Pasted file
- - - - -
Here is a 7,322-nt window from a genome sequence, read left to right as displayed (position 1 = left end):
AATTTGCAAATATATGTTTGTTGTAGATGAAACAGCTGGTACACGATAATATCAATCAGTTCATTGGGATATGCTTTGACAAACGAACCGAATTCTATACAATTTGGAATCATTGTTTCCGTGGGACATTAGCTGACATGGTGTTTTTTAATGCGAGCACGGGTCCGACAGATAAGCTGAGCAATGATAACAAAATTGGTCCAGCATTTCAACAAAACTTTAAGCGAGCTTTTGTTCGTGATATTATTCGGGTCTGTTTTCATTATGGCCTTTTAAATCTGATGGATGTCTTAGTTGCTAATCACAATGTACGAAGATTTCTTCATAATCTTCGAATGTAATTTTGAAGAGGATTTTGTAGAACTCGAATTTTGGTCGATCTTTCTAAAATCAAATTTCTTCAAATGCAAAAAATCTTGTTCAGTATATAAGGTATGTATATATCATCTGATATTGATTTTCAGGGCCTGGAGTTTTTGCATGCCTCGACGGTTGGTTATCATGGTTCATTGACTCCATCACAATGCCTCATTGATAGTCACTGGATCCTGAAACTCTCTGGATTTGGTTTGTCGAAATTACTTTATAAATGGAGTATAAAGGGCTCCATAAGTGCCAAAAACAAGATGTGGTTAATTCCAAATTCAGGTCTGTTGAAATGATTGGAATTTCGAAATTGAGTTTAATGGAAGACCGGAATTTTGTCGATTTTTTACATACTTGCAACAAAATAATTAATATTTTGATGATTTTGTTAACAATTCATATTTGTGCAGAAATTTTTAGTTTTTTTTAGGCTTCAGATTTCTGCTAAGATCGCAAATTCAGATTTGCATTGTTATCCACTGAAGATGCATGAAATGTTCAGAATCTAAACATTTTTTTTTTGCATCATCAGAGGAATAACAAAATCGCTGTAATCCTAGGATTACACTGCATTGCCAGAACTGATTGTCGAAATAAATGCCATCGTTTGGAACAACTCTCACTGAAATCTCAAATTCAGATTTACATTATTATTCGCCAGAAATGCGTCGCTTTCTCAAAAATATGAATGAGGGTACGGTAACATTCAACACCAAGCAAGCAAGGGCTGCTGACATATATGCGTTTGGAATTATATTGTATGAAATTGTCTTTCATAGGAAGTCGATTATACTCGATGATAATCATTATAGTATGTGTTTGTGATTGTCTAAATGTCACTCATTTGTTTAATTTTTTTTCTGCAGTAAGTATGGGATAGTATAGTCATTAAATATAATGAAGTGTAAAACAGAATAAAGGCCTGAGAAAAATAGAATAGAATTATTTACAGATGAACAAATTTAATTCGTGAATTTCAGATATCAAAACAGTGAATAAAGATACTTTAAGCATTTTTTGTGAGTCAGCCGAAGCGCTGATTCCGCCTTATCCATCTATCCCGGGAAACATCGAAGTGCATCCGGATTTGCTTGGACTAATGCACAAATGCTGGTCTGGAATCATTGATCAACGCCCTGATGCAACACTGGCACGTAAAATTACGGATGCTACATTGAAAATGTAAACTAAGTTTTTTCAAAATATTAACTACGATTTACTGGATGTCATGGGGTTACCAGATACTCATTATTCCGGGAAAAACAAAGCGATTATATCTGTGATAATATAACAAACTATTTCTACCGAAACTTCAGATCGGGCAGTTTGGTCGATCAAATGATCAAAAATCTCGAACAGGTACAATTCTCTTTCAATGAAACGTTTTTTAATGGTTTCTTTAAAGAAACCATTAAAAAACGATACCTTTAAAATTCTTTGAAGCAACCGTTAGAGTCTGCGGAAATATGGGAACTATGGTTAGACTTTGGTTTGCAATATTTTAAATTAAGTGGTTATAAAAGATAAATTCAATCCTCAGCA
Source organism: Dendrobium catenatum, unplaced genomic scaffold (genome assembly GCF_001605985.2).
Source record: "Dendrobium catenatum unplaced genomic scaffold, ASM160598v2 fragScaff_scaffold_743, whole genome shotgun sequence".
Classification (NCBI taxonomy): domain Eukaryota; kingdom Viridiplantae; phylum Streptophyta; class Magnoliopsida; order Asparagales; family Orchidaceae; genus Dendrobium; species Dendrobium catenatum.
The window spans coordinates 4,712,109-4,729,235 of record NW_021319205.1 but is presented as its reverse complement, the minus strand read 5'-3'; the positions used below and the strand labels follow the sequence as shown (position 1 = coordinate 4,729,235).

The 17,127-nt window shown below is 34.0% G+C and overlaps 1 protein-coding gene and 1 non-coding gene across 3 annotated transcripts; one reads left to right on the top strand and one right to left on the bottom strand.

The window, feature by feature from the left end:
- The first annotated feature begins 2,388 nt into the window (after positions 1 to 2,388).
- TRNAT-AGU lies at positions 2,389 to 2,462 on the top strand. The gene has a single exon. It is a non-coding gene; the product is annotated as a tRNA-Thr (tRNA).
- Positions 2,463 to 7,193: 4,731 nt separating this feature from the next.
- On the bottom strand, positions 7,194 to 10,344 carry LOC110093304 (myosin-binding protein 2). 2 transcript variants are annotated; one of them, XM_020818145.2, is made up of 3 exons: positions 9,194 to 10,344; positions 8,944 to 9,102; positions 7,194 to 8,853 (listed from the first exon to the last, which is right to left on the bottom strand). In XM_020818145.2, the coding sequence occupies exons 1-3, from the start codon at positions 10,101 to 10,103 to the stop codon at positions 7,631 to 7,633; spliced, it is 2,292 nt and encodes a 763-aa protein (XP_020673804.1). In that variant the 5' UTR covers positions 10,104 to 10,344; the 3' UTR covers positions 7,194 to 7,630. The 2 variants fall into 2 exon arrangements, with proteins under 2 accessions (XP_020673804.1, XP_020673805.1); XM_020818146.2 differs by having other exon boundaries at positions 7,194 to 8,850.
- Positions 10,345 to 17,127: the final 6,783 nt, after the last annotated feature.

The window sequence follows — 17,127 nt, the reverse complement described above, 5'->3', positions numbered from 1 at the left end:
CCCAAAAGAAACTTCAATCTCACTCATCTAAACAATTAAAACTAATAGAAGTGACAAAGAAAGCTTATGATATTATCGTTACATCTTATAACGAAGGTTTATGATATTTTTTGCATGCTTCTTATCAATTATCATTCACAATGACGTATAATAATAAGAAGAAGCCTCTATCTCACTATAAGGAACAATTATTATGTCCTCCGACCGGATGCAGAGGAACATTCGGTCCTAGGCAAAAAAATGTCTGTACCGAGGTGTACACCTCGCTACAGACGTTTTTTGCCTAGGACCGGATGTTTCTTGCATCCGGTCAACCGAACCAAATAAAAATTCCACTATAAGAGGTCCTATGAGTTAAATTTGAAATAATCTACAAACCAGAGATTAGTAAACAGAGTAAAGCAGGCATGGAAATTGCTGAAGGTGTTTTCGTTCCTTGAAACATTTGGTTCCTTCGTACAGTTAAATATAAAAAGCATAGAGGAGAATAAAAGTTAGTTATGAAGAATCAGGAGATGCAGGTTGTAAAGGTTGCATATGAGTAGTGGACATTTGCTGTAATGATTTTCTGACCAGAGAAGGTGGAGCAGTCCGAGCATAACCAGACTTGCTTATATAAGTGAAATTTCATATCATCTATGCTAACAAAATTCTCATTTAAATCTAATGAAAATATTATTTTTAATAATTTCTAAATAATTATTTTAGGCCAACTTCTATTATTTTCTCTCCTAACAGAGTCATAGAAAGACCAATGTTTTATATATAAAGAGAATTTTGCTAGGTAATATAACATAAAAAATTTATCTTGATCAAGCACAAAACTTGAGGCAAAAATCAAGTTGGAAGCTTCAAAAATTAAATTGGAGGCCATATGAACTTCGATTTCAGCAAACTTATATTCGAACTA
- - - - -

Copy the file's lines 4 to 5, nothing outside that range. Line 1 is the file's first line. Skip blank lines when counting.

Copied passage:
Source record: "Dendrobium catenatum unplaced genomic scaffold, ASM160598v2 fragScaff_scaffold_743, whole genome shotgun sequence".
Classification (NCBI taxonomy): domain Eukaryota; kingdom Viridiplantae; phylum Streptophyta; class Magnoliopsida; order Asparagales; family Orchidaceae; genus Dendrobium; species Dendrobium catenatum.